‘Crosby’ Pro-Am Still Has Its Place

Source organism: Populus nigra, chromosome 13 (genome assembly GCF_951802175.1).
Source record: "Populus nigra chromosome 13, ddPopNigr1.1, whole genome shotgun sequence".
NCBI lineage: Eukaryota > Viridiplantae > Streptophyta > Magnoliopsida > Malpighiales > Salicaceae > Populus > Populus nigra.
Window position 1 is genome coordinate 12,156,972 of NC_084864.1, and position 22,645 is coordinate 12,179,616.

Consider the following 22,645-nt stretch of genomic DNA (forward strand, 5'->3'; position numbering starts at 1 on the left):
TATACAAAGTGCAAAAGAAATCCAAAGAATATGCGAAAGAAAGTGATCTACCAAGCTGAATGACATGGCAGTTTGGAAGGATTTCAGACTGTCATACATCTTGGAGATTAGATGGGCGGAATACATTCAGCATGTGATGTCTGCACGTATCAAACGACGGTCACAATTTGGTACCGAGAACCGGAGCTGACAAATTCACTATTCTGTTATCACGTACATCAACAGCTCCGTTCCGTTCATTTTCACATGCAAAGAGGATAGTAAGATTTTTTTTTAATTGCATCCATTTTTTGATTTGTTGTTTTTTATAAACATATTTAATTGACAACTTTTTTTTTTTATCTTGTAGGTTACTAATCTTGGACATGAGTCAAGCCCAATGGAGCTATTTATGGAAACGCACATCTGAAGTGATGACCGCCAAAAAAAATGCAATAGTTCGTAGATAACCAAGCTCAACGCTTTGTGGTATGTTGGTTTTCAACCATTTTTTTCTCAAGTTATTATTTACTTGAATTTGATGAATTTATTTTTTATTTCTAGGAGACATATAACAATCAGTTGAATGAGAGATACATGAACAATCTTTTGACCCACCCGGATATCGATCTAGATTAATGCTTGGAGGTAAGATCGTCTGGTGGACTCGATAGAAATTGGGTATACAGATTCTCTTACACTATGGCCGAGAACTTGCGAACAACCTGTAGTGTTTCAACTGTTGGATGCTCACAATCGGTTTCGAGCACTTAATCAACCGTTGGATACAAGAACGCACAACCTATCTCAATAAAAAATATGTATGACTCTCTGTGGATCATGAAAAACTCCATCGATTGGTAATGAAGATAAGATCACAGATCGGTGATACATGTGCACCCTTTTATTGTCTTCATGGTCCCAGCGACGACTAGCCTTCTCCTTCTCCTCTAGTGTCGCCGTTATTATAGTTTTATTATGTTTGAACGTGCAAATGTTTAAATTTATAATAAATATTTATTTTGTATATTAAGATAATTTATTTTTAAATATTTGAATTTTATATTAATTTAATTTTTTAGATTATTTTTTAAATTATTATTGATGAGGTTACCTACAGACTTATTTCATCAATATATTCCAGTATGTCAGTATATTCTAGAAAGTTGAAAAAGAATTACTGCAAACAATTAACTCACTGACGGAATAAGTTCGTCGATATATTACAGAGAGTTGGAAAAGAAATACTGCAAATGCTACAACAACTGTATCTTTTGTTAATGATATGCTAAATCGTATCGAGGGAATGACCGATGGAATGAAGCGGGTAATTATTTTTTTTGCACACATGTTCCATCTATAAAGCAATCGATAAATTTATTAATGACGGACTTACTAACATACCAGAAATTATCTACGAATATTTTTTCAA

PEBBLE BEACH, CALIFORNIA | He once was called “the most popular man alive.” To a country that only recently had emerged from a world war, in the late 1940s Bing Crosby, all talent, grace and charm, was a reflection of the best of America. That, as a golfer so skilled he once aced the 16th at Cypress Point, Crosby chose to develop a tournament became the good fortune of those who play the game for a living and the rest of us who wish we could – whether movie stars, football heroes or commoners. The Bing Crosby Pro-Am after Bing’s death evolved into the current AT&T Pebble Beach Pro-Am, an historic winter carnival of beautiful courses and not infrequently – this year for instance – less-than- beautiful weather. We pause to consider umbrellas, parkas and most of all laughter. “I almost cried when I had to tell tennis goodbye,” said the retired tennis star Andy Roddick, who as champion of the U.S. Open in 2003 was the last American to win a Grand Slam event. “And I also almost cried,” he add- ed, “when I hit my tee shot at 17.” Second serve. Here are some names: Pebble Beach Golf Links, Spyglass Hill Golf Course, Monterey Peninsula Country Club Shore Course. Here are other names: Tom Brady, Peyton Manning, Condoleezza Rice, Bill Belichick, Aaron Rodgers, Alex Smith, Kurt Russell, Jeb Bush, Chris Berman, Wayne Gretzky, Darius Rucker, Kid Rock, Herman Edwards, James Blake, Kelly Slater, Ray Romano, Clay Walker and Jake Owen.


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